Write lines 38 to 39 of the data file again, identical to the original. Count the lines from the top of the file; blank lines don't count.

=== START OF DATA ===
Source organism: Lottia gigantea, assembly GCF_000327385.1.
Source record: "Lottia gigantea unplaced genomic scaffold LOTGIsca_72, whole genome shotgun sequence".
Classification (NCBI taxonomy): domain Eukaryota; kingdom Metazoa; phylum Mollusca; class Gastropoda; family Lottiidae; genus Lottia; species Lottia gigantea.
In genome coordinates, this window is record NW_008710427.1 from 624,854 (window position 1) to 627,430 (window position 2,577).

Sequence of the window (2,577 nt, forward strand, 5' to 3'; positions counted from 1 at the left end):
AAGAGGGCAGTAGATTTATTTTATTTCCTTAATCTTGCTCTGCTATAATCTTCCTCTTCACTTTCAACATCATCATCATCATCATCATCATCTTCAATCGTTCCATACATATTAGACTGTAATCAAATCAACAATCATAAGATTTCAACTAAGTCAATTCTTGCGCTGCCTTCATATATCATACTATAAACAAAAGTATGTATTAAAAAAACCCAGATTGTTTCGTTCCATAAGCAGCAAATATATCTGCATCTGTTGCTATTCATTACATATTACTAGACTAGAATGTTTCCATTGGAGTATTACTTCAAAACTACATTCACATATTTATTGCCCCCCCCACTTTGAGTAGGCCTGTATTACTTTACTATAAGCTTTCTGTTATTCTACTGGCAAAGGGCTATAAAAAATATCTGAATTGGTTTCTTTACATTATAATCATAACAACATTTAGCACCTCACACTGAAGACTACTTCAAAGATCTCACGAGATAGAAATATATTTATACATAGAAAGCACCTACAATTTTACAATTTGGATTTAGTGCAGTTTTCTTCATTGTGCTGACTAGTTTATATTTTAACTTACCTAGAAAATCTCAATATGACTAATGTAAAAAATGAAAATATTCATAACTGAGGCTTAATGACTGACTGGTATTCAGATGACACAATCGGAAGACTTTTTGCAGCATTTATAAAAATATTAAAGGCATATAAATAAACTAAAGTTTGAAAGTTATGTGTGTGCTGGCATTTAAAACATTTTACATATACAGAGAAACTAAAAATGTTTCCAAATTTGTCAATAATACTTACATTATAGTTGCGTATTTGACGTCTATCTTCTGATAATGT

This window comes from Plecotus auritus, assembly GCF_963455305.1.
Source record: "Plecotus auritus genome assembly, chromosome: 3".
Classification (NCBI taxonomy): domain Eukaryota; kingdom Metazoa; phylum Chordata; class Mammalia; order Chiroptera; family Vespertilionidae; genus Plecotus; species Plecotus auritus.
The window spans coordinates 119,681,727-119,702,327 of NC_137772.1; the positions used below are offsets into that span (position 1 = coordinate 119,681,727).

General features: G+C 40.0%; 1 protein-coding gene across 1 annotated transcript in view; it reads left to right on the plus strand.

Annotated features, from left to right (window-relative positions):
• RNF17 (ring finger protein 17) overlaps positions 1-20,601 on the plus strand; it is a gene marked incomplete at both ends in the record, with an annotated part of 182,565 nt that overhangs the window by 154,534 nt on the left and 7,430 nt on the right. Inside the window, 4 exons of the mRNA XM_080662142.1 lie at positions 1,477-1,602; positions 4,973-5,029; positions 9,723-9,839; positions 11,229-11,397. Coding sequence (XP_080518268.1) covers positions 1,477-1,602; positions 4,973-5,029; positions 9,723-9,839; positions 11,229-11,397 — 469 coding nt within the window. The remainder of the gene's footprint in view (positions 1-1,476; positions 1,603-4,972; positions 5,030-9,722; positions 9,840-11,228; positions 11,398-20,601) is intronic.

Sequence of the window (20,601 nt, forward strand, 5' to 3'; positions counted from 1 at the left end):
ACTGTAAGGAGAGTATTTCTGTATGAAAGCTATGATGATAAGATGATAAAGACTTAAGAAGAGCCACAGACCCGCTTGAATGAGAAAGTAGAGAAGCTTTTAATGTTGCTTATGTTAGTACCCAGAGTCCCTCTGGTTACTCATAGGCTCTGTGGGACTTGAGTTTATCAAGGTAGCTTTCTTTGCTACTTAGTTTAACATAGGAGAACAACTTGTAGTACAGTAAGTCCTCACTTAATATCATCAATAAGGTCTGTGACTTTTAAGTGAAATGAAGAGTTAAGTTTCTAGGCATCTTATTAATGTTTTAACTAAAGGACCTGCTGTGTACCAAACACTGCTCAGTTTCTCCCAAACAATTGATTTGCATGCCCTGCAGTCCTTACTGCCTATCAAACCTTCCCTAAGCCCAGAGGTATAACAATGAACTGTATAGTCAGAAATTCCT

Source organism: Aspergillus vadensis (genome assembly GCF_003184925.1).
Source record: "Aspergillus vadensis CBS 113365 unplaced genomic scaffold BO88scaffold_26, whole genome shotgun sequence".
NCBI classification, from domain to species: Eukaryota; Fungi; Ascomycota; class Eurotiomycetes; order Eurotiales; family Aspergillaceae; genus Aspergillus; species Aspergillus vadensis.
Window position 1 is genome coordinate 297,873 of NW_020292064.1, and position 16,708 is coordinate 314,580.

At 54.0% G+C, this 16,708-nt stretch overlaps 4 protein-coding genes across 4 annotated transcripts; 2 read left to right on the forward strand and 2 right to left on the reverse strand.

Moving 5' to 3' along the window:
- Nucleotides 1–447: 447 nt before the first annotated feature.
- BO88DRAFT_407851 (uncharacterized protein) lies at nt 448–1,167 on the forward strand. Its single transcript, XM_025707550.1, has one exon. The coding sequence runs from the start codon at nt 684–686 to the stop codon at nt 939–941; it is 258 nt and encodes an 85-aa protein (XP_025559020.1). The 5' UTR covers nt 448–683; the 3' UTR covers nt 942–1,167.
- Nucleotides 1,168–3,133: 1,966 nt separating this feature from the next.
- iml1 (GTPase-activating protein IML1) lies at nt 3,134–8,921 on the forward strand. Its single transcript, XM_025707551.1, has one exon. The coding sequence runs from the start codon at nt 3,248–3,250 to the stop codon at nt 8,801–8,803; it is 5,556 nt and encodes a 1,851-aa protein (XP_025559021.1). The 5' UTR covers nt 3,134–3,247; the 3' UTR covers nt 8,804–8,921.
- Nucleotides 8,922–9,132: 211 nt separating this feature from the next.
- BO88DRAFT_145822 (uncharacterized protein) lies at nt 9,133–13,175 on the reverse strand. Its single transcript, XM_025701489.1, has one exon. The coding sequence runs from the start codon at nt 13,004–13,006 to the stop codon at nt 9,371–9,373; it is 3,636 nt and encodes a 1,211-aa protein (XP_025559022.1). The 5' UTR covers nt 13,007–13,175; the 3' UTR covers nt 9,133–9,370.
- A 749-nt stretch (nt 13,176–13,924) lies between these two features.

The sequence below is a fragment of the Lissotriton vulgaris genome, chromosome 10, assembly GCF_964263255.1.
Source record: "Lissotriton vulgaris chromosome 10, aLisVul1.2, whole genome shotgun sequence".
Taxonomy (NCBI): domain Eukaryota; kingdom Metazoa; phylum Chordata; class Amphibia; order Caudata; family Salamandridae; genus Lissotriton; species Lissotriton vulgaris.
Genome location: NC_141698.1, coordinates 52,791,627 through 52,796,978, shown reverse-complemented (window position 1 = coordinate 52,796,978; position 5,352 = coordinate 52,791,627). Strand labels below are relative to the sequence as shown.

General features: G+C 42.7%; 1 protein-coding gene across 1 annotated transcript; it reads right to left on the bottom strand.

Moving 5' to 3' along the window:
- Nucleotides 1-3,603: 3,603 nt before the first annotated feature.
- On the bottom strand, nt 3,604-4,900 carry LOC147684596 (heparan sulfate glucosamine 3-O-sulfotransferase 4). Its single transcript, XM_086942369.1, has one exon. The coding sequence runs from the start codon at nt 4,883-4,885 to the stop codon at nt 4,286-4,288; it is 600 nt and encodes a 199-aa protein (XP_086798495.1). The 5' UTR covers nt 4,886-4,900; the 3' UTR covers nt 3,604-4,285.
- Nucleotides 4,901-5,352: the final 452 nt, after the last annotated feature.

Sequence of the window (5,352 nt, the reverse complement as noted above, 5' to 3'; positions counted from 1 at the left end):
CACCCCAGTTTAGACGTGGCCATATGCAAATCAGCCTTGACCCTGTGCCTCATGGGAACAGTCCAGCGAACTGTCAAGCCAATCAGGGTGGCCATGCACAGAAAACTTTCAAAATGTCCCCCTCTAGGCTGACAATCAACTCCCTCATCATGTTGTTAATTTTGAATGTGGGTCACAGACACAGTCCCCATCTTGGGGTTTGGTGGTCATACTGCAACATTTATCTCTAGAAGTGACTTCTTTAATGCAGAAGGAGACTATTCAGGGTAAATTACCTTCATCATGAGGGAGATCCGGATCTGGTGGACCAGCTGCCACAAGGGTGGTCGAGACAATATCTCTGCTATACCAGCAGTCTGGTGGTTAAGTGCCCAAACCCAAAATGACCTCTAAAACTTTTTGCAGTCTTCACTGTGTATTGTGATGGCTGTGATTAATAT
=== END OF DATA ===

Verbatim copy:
Sequence of the window (5,352 nt, the reverse complement as noted above, 5' to 3'; positions counted from 1 at the left end):
CACCCCAGTTTAGACGTGGCCATATGCAAATCAGCCTTGACCCTGTGCCTCATGGGAACAGTCCAGCGAACTGTCAAGCCAATCAGGGTGGCCATGCACAGAAAACTTTCAAAATGTCCCCCTCTAGGCTGACAATCAACTCCCTCATCATGTTGTTAATTTTGAATGTGGGTCACAGACACAGTCCCCATCTTGGGGTTTGGTGGTCATACTGCAACATTTATCTCTAGAAGTGACTTCTTTAATGCAGAAGGAGACTATTCAGGGTAAATTACCTTCATCATGAGGGAGATCCGGATCTGGTGGACCAGCTGCCACAAGGGTGGTCGAGACAATATCTCTGCTATACCAGCAGTCTGGTGGTTAAGTGCCCAAACCCAAAATGACCTCTAAAACTTTTTGCAGTCTTCACTGTGTATTGTGATGGCTGTGATTAATAT